Writing about Record Store Day last week, and in particular my quest to find the Grinderman track with National vocals, made me think that perhaps now is a good time to talk about Grinderman. I mean, why not? You already know something of what I feel for The National. It makes sense to me, then, to fill you in on just why it was so important for me to grab a hold of that magnificently coloured piece of vinyl last Saturday.

The answer lies within an episode of Later… With Jools Holland from 2007. In case any of you reading this, and I have to assume someone is otherwise there’s no point, are unaware, Jools Holland has a tv show that has been running, for some years now, which showcases the music of today, wherever it has originated from. At one point, for me, it was absolutely essential viewing every Friday night. It is now on BBC2 Tuesdays and Fridays (the Tuesday show being a live taster for what is to come on Friday) and is no longer quite so essential. That being said, PJ Harvey will be on the show on Friday, so make sure you tune in for that.

Anyway, on this particular Friday night, Jo and I had tuned in to watch… well, actually I don’t know who, but looking at the cast list, it could only have been the Bow MC Dizzee Rascal, who would have been performing tracks from his ultimately underwhelming album Maths and English. I’ve learnt to treat Dizzee and his music with a bit of caution since his stunning debut album because, for me, the output doesn’t merit the praise he has had- a few outstanding singles aside. It puzzles me how Dizzee is so feted and someone like Tricky is…. well, I guess you’d say forgotten.

That’s by the by though. I can’t tell you what Dizzee played because I don’t remember, I probably don’t remember because a tall Australian dude with a handlebar moustache ended up making quite an impression on me. Now, I’m not going to say that I was unaware of Nick Cave prior to his Grinderman side project appearing on Later. I knew stuff like “Where The Wild Roses Grow” and, in particular, “Do You Love Me?” from 1994’s album Let Love In, but I had dismissed him as some drug addled goth weirdo. That is to say I was unaware, completely ignorant, as to just how brilliant and funny Mr Cave is. My mistake.

 Four minutes and thirty seconds after he and his band, comprising Martyn P. Casey, Warren Ellis and Jim Sclavunos (in other words three of his Bad Seeds) had launched into “No Pussy Blues”, I was no longer ignorant. I was completely sold, in fact, by the time that Nick had reached the line “I must above all things love myself” as he begins to string his tale of an ageing rock star and his pursuit of a girl “who just never wants to”. By the time the song finished, I had a grin on my face a mile wide and resolved to find out a little bit more about this Grinderman band. And so I bought myself the album. this album:

What the monkey is actually doing on the cover was the cause of some recent debate between a journalist and Nick, but I suppose that’s irrelevant when put next to what actually lies within the covers of the album. And what lies within is some serious rocking. The opening track, titled “Get It On” begins with the words “I’ve gotta get up to get down and start all over again” before kicking into something that has always sounded to me a bit like the Mission: Impossible theme, but distorted some. Listening back to this track, knowing now what has gone before with the Bad Seeds, those opening words sound even more like a mission statement than they did back then- the mission being, obviously, to rock and rock hard.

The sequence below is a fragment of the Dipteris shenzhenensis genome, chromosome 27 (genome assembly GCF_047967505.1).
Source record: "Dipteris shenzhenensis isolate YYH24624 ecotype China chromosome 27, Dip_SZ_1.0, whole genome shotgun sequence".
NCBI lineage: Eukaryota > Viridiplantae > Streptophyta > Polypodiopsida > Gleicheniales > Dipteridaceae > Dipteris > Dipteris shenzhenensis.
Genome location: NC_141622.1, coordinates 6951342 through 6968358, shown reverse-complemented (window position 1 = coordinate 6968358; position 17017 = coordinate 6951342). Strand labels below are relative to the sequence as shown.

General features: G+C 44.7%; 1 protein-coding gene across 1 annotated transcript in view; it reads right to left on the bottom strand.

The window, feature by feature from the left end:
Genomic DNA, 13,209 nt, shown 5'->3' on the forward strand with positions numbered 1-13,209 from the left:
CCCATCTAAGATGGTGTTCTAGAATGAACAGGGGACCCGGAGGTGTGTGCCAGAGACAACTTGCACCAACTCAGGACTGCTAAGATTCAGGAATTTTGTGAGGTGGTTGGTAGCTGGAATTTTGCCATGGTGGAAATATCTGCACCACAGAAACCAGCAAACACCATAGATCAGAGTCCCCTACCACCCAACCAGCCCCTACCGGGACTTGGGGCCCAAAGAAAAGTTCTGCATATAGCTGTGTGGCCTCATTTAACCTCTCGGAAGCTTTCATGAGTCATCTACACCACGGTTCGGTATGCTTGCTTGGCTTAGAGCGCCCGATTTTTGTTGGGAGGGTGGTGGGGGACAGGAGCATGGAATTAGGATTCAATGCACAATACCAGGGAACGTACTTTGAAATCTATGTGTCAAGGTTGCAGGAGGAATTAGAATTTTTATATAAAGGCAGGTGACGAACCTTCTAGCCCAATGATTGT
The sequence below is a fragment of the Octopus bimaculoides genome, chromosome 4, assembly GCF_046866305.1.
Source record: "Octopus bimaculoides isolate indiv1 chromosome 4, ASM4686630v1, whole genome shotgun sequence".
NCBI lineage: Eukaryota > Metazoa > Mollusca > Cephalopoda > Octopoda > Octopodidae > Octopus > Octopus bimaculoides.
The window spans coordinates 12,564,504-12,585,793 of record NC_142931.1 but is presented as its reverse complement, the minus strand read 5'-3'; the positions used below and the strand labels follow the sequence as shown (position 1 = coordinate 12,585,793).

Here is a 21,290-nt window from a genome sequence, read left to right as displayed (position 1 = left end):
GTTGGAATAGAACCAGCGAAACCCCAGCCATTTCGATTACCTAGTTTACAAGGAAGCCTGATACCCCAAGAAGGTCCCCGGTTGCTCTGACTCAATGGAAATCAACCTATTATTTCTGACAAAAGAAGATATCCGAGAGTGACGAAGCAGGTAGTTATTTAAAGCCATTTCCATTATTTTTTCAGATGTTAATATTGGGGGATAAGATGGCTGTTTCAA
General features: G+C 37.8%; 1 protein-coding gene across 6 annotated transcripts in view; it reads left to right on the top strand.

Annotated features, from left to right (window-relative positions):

On the theme of 60’s tv show tunes, but not as we know them, I have also always thought that Honey Bee (Let’s Fly To Mars) owed something to the Adam West starred Batman series, but I’m prepared to admit that could just be me reaching a bit. Love Bomb continues the freewheeling rocking, but there are quieter moments on this album too. Beautifully rendered quieter moments at that; there is Man In The Moon and the hypnotic title track which would pave the way for Night of the Lotus Eaters on the next Bad Seeds album. But we’re not talking about them- yet.

One of the highlights on the album, with a lovely Martyn Casey bassline, is (I Don’t Need You To) Set Me Free. I love the lyrics, I love the way it’s performed and I was really looking forward to hearing it performed when we took Jo’s dad to go and see them when they toured the second album last October and guess what? They didn’t play it! I think it was about the only Grinderman song that didn’t get aired, which confused me somewhat. Not that it spoiled my enjoyment of what was an absolutely fantastic show, closed by that wonderful title track.

If Grinderman was indeed the sound of Nick Cave getting up to get down and starting all over again, then- for me- it was a very good thing indeed. It led me to purchase the next Bad Seeds LP, Dig, Lazarus, Dig!!!, get tickets to see the Bad Seeds live and then purchase most of the Bad Seeds excellent back catalogue. What is the point of this 1000 words, then? Well, only to tell you a story about how a story about the failure of an old “rock n roller” to get laid put a grin on my face and led me to fall in love with one of the greatest bands of our time. And what could be simpler?

(I Dont Need You To) Set Me Free

No Pussy Blues

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